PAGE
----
20080317-dust storm UNCCD.jpg
dust storm in China
Desert Climate is generally dry and hot, with low humidity. Temperatures can drop quite low at night because heat that arrives during the day, with no clouds to hold it in, escapes into the atmosphere at night. In some deserts in Saudi Arabia temperature can drop below freezing as late as April. In the hottest deserts in the winter, temperatures can rise to the 90s F (30s C) in the day and drop to the 30s F (single digits C) at night.

The summer is so hot that shoes fall apart because the glue melts, thermometers don’t have high enough readings to record the high temperatures, and the hot sands can reach 180 degrees F. The air is so dry that pages fall out of books because the bindings fail. At night the temperature drops only to 85 degrees or 90 degrees F (30 degrees C) and people sleep on their roof to escape the heat.

Websites and Resources on Deserts: United States Geological Survey ; Desert USA (good info on the world’s deserts); ; United Nations Global Desert Outlook ; Desert Biome article, University of California, Berkeley Desert Biome ; Blue Planet Biomes (about U.S. deserts) ; Wikipedia article Wikipedia ;National Geographic online article National Geographic Oxfam Cool Planet ; Sand Dunes article ; United States Geological Survey

Climate and Weather in Saudi Arabia

Arabia one of the world’s hottest and driest places. With the exception of a brief, cool, rainy period in the winter, hot, dry weather prevails the entire year. There can be great extremes of hot and cold. Daytime and nighttime temperature differences of 80 degrees F (45 degrees C) have been recorded. Temperature in some areas cooled somewhat by elevation and nearness to the sea.

Precipitation is generally scarce, and most of it originates in the Mediterranean. Very little rain comes in from the Persian Gulf, Red Sea or Sahara. Mountains along west coast block much of the moisture from the Mediterranean. Mountains in Yemen and Oman block much of the moisture carried in by the monsoons. As a result the rainfall amounts are considerably lower in central and eastern Saudi Arabia than in the western part of the kingdom.

In the desert regions rainfall can vary greatly from month to month and year to year. Some places go years without seeing any rain. Rain, when it does come, arrives in the form of deluge in fierce, short-lived storms. Riyadh, and the barren deserts in the south and east get between nothing and 5 inches (13 centimeters) of rain a year. Rain is mostly likely to fall in February, March and April in Riyadh; and December, January, February and March in eastern Saudi Arabia. The highest rainfall amounts occur on the western slopes of the coastal mountains. Some places here have average annual rainfalls is above 15 inches (50 centimeters) a year.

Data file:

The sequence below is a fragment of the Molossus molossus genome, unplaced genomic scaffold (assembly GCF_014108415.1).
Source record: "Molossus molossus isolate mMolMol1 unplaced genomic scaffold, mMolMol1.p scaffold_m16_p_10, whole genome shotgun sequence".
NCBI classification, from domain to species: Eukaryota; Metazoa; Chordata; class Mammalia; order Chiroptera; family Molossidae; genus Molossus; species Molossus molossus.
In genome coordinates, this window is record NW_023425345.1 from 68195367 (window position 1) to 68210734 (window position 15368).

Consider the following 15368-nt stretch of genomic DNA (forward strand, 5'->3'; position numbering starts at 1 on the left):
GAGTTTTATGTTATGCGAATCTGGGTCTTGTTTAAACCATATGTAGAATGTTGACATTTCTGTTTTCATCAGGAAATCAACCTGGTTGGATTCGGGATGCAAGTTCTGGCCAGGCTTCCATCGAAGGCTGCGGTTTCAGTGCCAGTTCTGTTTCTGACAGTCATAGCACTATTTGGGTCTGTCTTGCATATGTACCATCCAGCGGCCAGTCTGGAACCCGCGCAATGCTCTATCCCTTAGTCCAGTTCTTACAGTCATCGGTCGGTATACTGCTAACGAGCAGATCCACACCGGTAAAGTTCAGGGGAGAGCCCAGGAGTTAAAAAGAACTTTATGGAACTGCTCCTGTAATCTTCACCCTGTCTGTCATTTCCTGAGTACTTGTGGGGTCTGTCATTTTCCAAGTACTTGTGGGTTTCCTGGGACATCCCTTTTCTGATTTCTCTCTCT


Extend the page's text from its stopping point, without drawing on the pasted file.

Saudi Arabia suffers water shortages and droughts. The coastal areas of the Red Sea and the Persian Gulf can be as oppressively humid and as they are oppressively hot. In other places the air is often hot and dry during the day and damp at night.

Winter in Saudi Arabia is warm in most of the country, with high temperatures in the 70s and 80s F (20s C), and cool in the mountains, where the temperatures may fall below freezing at night. Polar air masses that occasionally blow south from Russia can bring some truly cold weather. After the rains of a normal winter, the brown hills of Saudi Arabia can erupt with carpets of red poppies, anemones, blue cornflowers and lupines.

Summer in Saudi Arabia is very hot throughout the country and lasts from May to November. There is generally no rain. In most of Saudi Arabia the highs are in the 100s or 110s F (40s C). Some places are extremely hot, with temperatures often rising above 120 degrees F (50 degrees C).

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Satellite image of a Gobi dust storm

Climate, the Atmosphere, the Earth and Deserts

We live at the bottom of a gaseous envelope--the atmosphere--that is bound gravitationally to the planet Earth. The circulation of our atmosphere is a complex process because of the Earth's rotation and the tilt of its axis. The Earth's axis is inclined 23.5̊ from the ecliptic, the plane of the Earth's orbit around the Sun. Due to this inclination, vertical rays of the Sun strike 23.5̊ N. latitude, the Tropic of Cancer, at summer solstice in late June. At winter solstice, the vertical rays strike 23.5̊ S. Latitude, the Tropic of Capricorn. In the Northern Hemisphere, the summer solstice day has the most daylight hours, and the winter solstice has the fewest daylight hours each year. The tilt of the axis allows differential heating of the Earth's surface, which causes seasonal changes in the global circulation. [Sources: “Deserts: Geology and Resources” by A.S. Walker, United States Geological Survey]

On a planetary scale, the circulation of air between the hot Equator and the cold North and South Poles creates pressure belts that influence weather. Air warmed by the Sun rises at the Equator, cools as it moves toward the poles, descends as cold air over the poles, and warms again as it moves over the surface of the Earth toward the Equator. This simple pattern of atmospheric convection, however, is complicated by the rotation of the Earth, which introduces the Coriolis Effect. The Guardian